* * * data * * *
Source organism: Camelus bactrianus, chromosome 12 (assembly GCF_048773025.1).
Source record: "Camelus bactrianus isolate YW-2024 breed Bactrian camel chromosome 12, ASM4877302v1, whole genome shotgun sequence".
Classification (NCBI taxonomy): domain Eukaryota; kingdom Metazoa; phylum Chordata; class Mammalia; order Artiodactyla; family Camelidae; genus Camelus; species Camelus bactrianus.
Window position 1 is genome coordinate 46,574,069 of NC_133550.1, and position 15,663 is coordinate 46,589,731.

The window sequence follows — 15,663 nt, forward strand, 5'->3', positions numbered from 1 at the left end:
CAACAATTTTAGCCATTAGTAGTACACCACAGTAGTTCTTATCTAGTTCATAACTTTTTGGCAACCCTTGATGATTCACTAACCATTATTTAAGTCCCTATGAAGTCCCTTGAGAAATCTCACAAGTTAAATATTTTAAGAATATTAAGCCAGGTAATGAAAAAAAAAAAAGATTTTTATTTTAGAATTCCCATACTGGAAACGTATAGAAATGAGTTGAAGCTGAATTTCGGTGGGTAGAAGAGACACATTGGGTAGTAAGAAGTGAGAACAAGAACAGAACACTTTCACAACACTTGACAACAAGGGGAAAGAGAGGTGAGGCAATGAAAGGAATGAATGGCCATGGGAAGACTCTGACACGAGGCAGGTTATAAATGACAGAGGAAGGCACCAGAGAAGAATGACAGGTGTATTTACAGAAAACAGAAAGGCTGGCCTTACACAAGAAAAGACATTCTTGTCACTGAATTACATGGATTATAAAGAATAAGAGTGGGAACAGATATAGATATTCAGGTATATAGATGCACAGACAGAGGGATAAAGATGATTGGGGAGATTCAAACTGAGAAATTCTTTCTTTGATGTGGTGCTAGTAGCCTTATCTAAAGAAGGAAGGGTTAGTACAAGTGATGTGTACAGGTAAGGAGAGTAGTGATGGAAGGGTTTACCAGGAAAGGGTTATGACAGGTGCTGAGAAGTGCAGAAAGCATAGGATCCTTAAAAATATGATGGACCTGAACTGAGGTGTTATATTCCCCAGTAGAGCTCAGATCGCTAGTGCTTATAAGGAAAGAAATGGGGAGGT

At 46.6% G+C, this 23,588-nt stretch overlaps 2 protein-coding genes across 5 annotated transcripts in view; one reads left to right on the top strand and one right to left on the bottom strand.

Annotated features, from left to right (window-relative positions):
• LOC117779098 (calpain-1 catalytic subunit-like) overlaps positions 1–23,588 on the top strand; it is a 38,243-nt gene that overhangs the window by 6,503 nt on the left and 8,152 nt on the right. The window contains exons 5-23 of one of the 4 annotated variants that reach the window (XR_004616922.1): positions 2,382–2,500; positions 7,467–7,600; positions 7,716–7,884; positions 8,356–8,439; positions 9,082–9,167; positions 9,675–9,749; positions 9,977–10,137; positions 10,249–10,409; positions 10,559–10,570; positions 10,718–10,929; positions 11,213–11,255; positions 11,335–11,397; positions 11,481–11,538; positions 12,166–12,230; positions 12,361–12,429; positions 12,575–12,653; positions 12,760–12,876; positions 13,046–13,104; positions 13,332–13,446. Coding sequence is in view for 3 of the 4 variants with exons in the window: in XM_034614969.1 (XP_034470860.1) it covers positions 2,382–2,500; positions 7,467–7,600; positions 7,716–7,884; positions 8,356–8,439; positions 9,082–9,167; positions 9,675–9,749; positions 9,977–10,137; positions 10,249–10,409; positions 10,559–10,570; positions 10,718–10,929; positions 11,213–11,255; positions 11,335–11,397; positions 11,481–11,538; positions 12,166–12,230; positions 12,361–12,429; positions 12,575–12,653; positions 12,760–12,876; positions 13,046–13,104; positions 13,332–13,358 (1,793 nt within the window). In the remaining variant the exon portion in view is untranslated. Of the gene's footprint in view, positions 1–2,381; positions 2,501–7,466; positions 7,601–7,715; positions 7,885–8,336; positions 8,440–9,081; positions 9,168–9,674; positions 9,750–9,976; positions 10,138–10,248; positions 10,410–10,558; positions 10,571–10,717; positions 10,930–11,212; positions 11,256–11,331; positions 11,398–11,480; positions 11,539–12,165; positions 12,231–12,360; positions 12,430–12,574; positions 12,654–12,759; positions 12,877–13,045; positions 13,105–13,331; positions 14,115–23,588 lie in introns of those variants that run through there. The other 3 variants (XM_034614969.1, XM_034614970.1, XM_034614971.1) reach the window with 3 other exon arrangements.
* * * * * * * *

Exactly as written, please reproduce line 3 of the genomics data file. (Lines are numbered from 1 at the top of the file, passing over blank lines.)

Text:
Classification (NCBI taxonomy): domain Eukaryota; kingdom Metazoa; phylum Chordata; class Mammalia; order Artiodactyla; family Camelidae; genus Camelus; species Camelus bactrianus.